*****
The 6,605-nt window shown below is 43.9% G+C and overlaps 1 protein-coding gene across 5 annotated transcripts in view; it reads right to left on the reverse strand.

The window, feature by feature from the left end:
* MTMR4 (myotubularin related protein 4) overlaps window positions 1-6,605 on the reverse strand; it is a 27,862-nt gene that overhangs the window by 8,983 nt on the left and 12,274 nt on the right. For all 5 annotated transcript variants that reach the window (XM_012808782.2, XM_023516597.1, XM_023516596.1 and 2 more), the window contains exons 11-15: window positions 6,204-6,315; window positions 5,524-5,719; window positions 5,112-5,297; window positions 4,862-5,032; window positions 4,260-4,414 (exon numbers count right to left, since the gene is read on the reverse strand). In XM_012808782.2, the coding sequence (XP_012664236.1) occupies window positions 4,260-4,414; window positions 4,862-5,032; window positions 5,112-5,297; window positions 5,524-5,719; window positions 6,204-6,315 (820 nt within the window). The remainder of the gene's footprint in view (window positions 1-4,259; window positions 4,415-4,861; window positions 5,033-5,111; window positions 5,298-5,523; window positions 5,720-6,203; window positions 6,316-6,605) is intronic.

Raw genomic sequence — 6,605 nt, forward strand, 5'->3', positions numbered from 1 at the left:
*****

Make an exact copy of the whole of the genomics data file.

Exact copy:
The 6,605-nt window shown below is 43.9% G+C and overlaps 1 protein-coding gene across 5 annotated transcripts in view; it reads right to left on the reverse strand.

The window, feature by feature from the left end:
* MTMR4 (myotubularin related protein 4) overlaps window positions 1-6,605 on the reverse strand; it is a 27,862-nt gene that overhangs the window by 8,983 nt on the left and 12,274 nt on the right. For all 5 annotated transcript variants that reach the window (XM_012808782.2, XM_023516597.1, XM_023516596.1 and 2 more), the window contains exons 11-15: window positions 6,204-6,315; window positions 5,524-5,719; window positions 5,112-5,297; window positions 4,862-5,032; window positions 4,260-4,414 (exon numbers count right to left, since the gene is read on the reverse strand). In XM_012808782.2, the coding sequence (XP_012664236.1) occupies window positions 4,260-4,414; window positions 4,862-5,032; window positions 5,112-5,297; window positions 5,524-5,719; window positions 6,204-6,315 (820 nt within the window). The remainder of the gene's footprint in view (window positions 1-4,259; window positions 4,415-4,861; window positions 5,033-5,111; window positions 5,298-5,523; window positions 5,720-6,203; window positions 6,316-6,605) is intronic.

Raw genomic sequence — 6,605 nt, forward strand, 5'->3', positions numbered from 1 at the left: